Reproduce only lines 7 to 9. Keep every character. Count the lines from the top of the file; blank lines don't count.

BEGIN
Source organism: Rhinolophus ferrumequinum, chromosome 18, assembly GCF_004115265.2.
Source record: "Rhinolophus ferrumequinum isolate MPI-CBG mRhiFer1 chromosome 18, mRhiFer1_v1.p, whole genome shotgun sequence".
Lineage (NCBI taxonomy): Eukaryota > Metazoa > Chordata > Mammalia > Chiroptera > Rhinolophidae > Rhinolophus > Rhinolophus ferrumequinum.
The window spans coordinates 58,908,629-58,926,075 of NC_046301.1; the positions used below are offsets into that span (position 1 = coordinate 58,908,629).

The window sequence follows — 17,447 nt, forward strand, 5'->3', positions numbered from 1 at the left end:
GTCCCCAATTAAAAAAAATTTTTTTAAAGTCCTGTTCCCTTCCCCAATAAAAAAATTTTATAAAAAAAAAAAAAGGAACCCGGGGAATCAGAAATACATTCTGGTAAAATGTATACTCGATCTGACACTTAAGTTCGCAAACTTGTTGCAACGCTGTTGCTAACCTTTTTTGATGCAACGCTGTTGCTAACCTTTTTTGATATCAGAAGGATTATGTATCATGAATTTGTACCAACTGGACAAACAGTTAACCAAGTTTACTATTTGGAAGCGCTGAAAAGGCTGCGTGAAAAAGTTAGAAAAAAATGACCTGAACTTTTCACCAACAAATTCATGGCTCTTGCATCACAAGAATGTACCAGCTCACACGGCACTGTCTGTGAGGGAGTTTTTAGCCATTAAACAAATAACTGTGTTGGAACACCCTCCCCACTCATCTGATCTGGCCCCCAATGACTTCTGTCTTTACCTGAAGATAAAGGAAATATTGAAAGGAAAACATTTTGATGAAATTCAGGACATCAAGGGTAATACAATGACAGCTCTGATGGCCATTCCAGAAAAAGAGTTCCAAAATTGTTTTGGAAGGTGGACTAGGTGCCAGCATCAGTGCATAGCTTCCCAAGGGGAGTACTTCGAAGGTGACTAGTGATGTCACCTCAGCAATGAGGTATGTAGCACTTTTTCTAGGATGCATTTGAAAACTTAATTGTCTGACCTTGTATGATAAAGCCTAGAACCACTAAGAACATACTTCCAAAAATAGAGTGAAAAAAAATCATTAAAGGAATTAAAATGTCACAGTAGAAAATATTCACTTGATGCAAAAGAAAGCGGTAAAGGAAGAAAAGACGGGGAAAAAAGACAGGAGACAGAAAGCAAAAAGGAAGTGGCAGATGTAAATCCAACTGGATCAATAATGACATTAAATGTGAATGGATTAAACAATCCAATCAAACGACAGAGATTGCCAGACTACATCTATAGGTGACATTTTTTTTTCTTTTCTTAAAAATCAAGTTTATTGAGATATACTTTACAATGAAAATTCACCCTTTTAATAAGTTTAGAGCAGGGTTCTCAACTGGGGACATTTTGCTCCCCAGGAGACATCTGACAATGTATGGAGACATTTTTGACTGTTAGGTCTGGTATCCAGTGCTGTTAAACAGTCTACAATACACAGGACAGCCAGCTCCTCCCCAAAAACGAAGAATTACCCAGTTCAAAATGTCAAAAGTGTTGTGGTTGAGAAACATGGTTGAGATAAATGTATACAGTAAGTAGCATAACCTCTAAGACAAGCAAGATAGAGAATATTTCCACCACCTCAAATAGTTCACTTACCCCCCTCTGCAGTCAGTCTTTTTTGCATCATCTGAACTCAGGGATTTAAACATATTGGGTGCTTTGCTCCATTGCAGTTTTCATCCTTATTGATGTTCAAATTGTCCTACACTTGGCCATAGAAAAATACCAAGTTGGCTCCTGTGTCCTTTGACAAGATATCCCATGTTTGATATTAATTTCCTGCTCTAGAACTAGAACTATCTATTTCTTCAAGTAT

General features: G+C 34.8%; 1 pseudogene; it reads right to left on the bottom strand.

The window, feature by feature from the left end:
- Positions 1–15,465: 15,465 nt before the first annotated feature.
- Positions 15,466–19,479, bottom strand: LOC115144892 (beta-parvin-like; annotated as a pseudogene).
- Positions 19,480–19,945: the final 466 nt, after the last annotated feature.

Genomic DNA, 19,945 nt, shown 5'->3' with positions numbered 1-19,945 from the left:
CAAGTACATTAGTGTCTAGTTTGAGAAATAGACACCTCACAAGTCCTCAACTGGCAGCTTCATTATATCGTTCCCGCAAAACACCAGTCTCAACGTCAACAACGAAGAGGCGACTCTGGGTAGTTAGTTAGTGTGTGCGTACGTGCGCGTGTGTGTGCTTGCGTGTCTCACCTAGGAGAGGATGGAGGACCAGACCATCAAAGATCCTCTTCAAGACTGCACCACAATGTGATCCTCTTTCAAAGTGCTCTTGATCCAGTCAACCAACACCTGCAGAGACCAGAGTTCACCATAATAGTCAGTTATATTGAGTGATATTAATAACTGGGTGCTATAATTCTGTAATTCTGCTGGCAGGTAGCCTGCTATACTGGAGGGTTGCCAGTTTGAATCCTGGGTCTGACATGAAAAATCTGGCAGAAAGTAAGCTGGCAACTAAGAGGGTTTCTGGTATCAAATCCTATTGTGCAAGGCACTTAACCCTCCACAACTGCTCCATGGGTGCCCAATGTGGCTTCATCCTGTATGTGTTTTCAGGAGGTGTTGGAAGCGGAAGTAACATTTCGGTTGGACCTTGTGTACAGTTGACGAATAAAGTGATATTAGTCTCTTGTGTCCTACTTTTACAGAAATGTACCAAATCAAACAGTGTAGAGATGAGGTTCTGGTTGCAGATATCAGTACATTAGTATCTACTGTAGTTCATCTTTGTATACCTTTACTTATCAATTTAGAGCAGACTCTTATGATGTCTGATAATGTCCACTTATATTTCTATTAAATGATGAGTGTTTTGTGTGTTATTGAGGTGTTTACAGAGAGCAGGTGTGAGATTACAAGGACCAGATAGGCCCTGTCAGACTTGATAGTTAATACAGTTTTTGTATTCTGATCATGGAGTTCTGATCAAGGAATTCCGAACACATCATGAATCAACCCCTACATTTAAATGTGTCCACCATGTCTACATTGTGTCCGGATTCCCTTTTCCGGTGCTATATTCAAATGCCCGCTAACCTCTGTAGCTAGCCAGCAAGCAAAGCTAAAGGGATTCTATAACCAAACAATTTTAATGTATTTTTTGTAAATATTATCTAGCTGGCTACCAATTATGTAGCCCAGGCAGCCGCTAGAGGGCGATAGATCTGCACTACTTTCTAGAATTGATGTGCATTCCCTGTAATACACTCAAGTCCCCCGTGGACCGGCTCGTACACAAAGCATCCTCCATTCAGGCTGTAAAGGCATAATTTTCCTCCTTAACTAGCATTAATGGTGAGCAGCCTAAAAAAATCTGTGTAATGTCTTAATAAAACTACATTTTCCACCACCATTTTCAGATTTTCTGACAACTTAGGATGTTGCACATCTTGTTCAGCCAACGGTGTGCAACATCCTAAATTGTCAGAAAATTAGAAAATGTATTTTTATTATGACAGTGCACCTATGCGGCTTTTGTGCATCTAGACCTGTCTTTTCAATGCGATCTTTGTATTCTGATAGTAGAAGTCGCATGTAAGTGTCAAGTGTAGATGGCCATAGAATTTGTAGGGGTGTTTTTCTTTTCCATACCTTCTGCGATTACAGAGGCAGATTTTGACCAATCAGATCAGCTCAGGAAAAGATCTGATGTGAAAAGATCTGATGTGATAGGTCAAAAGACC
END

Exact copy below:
General features: G+C 34.8%; 1 pseudogene; it reads right to left on the bottom strand.

The window, feature by feature from the left end:
- Positions 1–15,465: 15,465 nt before the first annotated feature.